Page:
By Dr. Kenneth Rothaus, M.D.
Stories about hospitals and other healthcare facilities data being stolen abound. Hundreds of thousands of social security numbers are stolen from the IRS. Russian hackers are reportedly responsible for breaking into the servers of the Democratic National Committee. The release of purloined emails is alleged to be timed to influence the current Presidential election.
Now the Healthcare Information and Management Systems Society is lobbying Congress to lift a ban on the creation of a national identifier for health information. Currently, the technique used requires matching multiple identifiers: first and last name, date of birth, patient’s sex, etc. The proponents of a national identifier number claim it would save time and be safer. If true, that would be good.
They also claim that the current systems hinders effective healthcare information exchange. Currently, the medical providers have to actually speak to the patient, review their demographics and make sure they match. Under the proposed system, someone will enter into a computer your number and a computer will match the numbers and print the results at your doctor’s office or hospital.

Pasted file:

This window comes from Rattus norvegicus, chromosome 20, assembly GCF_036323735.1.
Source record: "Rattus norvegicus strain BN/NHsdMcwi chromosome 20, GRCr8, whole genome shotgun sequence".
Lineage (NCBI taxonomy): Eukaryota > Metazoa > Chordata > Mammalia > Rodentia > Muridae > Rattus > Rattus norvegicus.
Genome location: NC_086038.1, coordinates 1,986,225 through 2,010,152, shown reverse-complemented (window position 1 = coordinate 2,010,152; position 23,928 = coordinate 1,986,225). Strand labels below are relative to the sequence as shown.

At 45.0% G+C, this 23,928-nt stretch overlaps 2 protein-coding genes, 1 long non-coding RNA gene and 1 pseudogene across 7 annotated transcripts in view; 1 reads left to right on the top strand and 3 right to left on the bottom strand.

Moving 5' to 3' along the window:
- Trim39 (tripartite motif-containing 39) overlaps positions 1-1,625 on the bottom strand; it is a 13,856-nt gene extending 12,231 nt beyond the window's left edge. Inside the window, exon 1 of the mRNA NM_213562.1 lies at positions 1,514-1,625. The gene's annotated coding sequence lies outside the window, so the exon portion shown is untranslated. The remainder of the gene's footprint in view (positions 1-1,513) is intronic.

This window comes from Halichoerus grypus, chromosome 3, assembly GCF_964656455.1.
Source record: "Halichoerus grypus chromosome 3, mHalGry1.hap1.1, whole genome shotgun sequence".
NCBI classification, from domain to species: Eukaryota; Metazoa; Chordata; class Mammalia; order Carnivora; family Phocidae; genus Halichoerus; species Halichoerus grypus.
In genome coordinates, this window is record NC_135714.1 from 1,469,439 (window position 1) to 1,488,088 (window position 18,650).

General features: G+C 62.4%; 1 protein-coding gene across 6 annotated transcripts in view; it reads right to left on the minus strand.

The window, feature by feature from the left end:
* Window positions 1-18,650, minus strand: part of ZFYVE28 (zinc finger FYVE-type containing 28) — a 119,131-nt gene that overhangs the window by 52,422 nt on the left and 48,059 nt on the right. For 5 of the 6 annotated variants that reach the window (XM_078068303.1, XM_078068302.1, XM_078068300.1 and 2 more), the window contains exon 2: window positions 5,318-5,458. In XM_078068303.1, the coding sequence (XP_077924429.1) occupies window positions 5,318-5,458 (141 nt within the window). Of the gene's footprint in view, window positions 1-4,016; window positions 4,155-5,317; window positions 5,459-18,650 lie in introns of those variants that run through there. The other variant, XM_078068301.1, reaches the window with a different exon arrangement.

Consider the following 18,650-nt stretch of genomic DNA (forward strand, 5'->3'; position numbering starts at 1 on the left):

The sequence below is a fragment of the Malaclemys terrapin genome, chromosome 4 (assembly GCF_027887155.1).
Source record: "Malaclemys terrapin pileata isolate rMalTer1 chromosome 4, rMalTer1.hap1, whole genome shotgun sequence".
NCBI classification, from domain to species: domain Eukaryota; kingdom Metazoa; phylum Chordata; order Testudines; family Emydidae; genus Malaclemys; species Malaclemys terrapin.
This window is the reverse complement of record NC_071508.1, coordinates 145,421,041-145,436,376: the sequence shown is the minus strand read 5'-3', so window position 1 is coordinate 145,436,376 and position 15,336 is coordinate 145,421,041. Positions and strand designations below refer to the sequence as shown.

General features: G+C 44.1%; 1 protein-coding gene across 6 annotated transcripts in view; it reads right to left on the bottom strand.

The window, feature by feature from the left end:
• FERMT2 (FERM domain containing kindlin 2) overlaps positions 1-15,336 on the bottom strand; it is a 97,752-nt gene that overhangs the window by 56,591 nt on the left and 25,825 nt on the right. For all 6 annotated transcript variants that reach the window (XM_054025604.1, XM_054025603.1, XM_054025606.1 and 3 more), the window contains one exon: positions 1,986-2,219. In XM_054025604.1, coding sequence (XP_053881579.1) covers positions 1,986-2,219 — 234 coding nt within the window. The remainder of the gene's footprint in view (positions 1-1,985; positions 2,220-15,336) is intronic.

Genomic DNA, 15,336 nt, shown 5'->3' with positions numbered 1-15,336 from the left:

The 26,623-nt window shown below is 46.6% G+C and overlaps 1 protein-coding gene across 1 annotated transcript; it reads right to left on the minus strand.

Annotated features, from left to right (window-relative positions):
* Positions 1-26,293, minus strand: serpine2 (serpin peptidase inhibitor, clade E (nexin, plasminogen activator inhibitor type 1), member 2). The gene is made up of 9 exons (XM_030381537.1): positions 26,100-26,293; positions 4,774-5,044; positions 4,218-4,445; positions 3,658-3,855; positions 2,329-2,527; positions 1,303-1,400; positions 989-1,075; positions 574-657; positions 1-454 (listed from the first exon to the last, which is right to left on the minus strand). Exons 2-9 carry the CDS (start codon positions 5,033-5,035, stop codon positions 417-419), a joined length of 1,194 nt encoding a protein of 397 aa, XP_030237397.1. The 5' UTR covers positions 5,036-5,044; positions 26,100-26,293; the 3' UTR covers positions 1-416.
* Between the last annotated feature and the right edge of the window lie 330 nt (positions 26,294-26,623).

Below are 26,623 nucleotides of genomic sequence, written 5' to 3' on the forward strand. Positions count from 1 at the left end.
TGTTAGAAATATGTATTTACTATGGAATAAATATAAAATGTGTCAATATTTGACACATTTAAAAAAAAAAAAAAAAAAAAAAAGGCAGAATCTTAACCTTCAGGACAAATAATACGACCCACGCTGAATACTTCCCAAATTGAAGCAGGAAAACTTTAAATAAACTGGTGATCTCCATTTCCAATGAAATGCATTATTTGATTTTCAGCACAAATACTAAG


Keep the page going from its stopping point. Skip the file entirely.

My concerns are multiple. As implied above, what about security? I think that the concerns about security of sensitive information are significant enough at the current time that I personally would prefer a little decentralization of my patient’s healthcare information. Secondly, currently multiple identifiers must be matched to identify a medical result with a given patient. Under the proposed system, it will just be a number which we all know can be misread, mis-entered, miscopied, etc.
Until I feel secure about hackers from Russia and China not being able to steal vital data from servers containing sensitive healthcare information, I think that I would leave well enough alone! How do you feel about this initiative?Leave a reply →